Kid’s Lit At The Olympic Opening Ceremony

After what has seemed an interminable wait the London 2012 Olympics have finally arrived. I am incredibly excited about the whole thing having secured a ticket for the women’s basketball (I will report back from my visit to the Olympic Park next Sunday) and, equally exciting, a ticket for Paralympic weight lifting.

It was the official opening ceremony last night and today’s Tortoise Soup blog will give my views of the ceremony and especially the section devoted to children’s literature. As a Brit, I can have a tendency to be overly cynical. I was expecting the ceremony to be pretty rubbish in all honesty: as a nation we are skint, the unions are calling strikes left, right and centre and the previous Beijing opening ceremony had set a remarkably high benchmark. Well, I was proved very wrong as the ceremony surpassed all of my expectations and delivered a Gold medal performance of its own.

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Danny Boyle is an enigma. I loved his ‘Trainspotting’ but was left cold by ‘Slumdog Millionaire’ and disappointed by everything else that he has directed. But he was spot on with his direction last night: we didn’t try to outdo China, we ignored that ceremony altogether and went our own special way.

Yes, the Olympics should be primarily about sport but Boyle chose to make the opening ceremony abou three things that we Brits as a nation should treasure: our industrial heritage; our sense of humour; our culture.

There were brilliantly bizarre moments of humour: Mr Bean played the Chariots Of Fire tune, the Queen skydived from a helicopter with James Bond. These perfectly summed up our inherent eccentricity that is in danger of being lost in the increasing globalisation of our island.

The most brilliant section of all though was the one dedicated to children’s literature. I believe that culture is the leading legacy that the United Kingdom has left to the world. From Chaucer to Betjeman, from Purcell to Britten and the Beatles, from Gainsborough to Hockney – these purveyors of genius are the true heroes of Britannia.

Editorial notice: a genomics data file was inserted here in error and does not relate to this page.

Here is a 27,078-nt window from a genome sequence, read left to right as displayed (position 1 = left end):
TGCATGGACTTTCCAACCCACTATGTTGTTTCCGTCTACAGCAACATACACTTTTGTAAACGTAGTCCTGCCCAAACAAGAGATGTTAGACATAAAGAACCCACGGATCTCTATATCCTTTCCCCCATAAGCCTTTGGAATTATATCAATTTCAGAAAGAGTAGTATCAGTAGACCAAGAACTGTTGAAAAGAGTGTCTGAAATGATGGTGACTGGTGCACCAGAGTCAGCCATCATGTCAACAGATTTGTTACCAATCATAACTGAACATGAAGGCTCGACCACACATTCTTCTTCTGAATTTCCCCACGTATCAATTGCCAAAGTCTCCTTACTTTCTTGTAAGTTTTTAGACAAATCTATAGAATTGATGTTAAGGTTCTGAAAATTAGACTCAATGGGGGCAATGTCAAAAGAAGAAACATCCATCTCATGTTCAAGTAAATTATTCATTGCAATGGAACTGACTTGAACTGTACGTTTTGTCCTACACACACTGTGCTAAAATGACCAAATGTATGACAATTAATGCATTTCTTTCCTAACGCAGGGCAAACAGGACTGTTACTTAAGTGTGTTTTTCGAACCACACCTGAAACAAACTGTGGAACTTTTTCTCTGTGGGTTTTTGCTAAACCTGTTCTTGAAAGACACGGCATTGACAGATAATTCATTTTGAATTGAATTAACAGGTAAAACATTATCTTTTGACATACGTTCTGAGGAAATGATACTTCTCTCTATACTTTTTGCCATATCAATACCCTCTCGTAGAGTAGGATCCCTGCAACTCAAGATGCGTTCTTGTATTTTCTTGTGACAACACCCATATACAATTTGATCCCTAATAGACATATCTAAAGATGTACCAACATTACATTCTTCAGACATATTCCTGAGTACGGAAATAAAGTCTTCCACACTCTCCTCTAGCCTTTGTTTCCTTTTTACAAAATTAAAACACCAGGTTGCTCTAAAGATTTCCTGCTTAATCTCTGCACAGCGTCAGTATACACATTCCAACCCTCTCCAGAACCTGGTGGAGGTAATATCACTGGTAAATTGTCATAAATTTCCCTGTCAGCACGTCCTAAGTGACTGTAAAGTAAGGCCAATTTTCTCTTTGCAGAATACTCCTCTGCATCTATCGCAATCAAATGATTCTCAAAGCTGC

I also believe that children’s literature is the most important literature of all. I used to read a book every night as a child, I loved the Moomin series of books by Tove Jansson so much that I read them until the covers fell off. This began a life long love affair with reading that endures and strengthens with every passing year. It is what inspired me to become a children’s author – I hope that my new novel Tortoise Soup can also inspire children to discover the unique wonder of reading.

As a children’s author it was a thrilling moment when I realised that the Olympics shared my views, that they had dedicated a whole section of the London opening ceremony to children’s literature! I have many friends on Twitter (follow me @ByronTinker) who are in the industry as agents, publicists and authors and I know that they too were thrilled. Voldemort stomped around the arena. The Child Catcher looked on menacingly as J K Rowling read from Peter Pan. Thankfully, Mary Poppins was there, as always, to save the day. It was all executed so brilliantly, it could only have been better if my heroes Byron and Ruby had been there!

So I want to say a big thank you to Danny Boyle and to everybody who was involved in any way. You made me so happy, so proud to be British and to be involved in the brilliance of children’s literature. If the ceremony has encouraged children across the world to pick up a book and enter a world of imagination and wonderment then Great Britain has become even greater!

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